Hispanic Americans have died of COVID-19 at a disproportionately high rate compared to whites because of workplace exposure to the virus, a new study suggests.

Newswise: Republicans Became More Vaccine Hesitant as the Coronavirus Pandemic Unfolded
Released: 28-Apr-2021 9:05 PM EDT
Republicans Became More Vaccine Hesitant as the Coronavirus Pandemic Unfolded
University of California San Diego

Individuals who self-identify as Republicans became more skeptical of a potential COVID-19 vaccine and other inoculations, such as the flu shot, over the course of the pandemic, reveals a new study by the University of California San Diego’s Rady School of Management.

Newswise:Video Embedded people-of-color-hardest-hit-by-air-pollution-from-nearly-all-emission-sources
VIDEO
Released: 28-Apr-2021 5:35 PM EDT
People of color hardest hit by air pollution from nearly all emission sources
University of Minnesota College of Science and Engineering

A new study that models peoples’ exposure to air pollution—resolved by race-ethnicity and income level—shows that exposure disparities among people of color and white people are driven by nearly all, rather than only a few, emission source types.

Released: 28-Apr-2021 11:25 AM EDT
Columbia Begins Vision Screening Program for NYC Public Housing Residents
Columbia University Irving Medical Center

Residents of some NYC public housing developments can get free vision screening and eye exams in their building, as part of a new study led by Columbia University’s Department of Ophthalmology.

Released: 28-Apr-2021 8:05 AM EDT
More Than 25% of Infants Not Getting Common Vaccinations, Study Finds
University of Virginia Health System

Researchers Identify Troubling Disparities Along Race, Income, Education Lines

27-Apr-2021 6:15 PM EDT
Integrated Cardiothoracic Residency Continues to be Most Challenging Specialty to Match
American Association for Thoracic Surgery (AATS)

Research presented today at the AATS 101st Annual Meeting, shows that the six year Integrated Cardiothoracic (CT I-6) residency continues to be the most challenging to match, while the pool of applicants has become more diverse.

Released: 27-Apr-2021 2:15 PM EDT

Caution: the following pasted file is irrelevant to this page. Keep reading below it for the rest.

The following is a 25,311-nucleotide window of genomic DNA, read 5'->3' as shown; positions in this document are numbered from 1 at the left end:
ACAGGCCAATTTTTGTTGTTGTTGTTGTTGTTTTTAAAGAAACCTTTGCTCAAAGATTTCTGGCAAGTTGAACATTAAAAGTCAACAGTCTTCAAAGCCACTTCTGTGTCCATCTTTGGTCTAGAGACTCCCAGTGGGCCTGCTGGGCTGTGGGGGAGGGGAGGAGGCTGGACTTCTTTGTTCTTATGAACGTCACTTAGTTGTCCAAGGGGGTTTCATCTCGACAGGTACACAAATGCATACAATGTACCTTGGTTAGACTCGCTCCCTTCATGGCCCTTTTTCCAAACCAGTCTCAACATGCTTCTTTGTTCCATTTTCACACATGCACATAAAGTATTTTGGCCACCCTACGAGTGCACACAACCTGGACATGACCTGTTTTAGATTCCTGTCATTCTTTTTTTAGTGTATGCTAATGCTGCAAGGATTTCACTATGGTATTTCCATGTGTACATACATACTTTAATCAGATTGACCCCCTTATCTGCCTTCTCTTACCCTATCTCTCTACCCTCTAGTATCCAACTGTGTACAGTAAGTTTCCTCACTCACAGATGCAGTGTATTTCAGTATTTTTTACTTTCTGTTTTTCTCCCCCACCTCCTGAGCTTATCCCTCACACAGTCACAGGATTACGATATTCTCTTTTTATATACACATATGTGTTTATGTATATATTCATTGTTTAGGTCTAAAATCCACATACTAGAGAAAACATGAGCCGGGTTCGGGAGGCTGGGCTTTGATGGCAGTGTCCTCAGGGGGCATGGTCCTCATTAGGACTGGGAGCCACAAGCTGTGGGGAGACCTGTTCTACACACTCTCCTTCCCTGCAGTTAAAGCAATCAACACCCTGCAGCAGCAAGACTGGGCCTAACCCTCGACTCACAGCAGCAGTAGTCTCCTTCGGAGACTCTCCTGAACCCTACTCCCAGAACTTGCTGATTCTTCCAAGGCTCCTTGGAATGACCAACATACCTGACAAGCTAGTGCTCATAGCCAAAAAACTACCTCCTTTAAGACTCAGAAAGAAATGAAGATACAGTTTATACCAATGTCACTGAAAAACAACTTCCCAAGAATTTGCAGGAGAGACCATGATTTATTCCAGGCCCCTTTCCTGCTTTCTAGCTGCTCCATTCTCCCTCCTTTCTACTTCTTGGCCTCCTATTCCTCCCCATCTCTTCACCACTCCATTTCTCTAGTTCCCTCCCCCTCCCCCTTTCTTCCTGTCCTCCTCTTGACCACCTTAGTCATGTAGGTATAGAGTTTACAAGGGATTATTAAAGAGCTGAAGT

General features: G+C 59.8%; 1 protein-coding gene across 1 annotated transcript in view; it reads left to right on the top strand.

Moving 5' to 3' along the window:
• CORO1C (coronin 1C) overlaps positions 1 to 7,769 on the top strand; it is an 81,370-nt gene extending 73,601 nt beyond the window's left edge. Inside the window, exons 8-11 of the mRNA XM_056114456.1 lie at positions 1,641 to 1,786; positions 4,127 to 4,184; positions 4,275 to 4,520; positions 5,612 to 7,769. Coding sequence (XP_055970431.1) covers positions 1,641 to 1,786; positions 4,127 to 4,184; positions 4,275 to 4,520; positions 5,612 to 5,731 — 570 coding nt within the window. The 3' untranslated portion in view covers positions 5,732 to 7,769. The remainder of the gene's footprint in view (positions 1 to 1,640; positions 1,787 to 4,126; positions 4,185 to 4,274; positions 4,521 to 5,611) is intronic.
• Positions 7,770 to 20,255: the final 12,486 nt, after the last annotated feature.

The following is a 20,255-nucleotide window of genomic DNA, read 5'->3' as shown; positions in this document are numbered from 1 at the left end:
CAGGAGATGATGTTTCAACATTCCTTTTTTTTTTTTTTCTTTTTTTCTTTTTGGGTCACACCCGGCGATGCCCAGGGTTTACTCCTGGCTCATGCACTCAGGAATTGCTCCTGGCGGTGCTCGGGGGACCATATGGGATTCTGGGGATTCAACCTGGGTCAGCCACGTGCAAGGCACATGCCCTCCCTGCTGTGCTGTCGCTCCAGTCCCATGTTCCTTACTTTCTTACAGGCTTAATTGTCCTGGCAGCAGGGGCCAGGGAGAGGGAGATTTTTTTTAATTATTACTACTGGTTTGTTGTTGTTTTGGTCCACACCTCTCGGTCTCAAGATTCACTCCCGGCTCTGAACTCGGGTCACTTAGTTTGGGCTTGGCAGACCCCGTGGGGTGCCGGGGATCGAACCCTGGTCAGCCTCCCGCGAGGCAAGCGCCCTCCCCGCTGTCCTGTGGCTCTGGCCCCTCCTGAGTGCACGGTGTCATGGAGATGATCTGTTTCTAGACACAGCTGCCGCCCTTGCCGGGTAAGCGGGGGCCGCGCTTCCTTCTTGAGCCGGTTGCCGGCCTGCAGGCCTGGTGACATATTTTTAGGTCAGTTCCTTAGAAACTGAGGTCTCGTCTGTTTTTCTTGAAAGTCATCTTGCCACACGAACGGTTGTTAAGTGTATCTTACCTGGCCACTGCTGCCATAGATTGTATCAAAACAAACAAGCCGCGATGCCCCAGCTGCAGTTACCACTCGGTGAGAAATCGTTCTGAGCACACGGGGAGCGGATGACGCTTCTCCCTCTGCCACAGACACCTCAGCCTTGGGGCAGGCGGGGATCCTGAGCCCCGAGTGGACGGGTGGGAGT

Impact of COVID-19 on racial-ethnic minorities among persons with opioid use disorder
University of Connecticut

The COVID-19 pandemic has highlighted health disparities for people of color, who have been disproportionately affected by the pandemic.

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VIDEO
Released: 26-Apr-2021 11:20 AM EDT
Why Skin Issues in Patients of Color are Neglected, Mistreated
Cedars-Sinai

With cosmetic procedures in high demand during the pandemic, Cedars-Sinai dermatologist Jasmine Obioha, MD, has seen an unfortunate side effect: botched treatments for patients of color.

Newswise: Stigma Remains a Barrier in HIV Prevention and Treatment
Released: 26-Apr-2021 11:05 AM EDT
Stigma Remains a Barrier in HIV Prevention and Treatment
Rutgers School of Public Health

Stigma and discrimination, such as homophobia and racism, impede engagement in HIV prevention and use of biomedical tools for treatment in both HIV-negative and HIV-positive gay and bisexual men, according to a Rutgers study.

Released: 23-Apr-2021 10:35 AM EDT
‘Emancipation’s Daughters’ celebrates five iconic Black women
Cornell University

In “Emancipation’s Daughters,” Richardson examines five iconic Black women leaders – Mary McLeod Bethune, Rosa Parks, Condoleezza Rice, Michelle Obama and Beyoncé – who have contested racial stereotypes and constructed new national narratives of Black womanhood in the United States.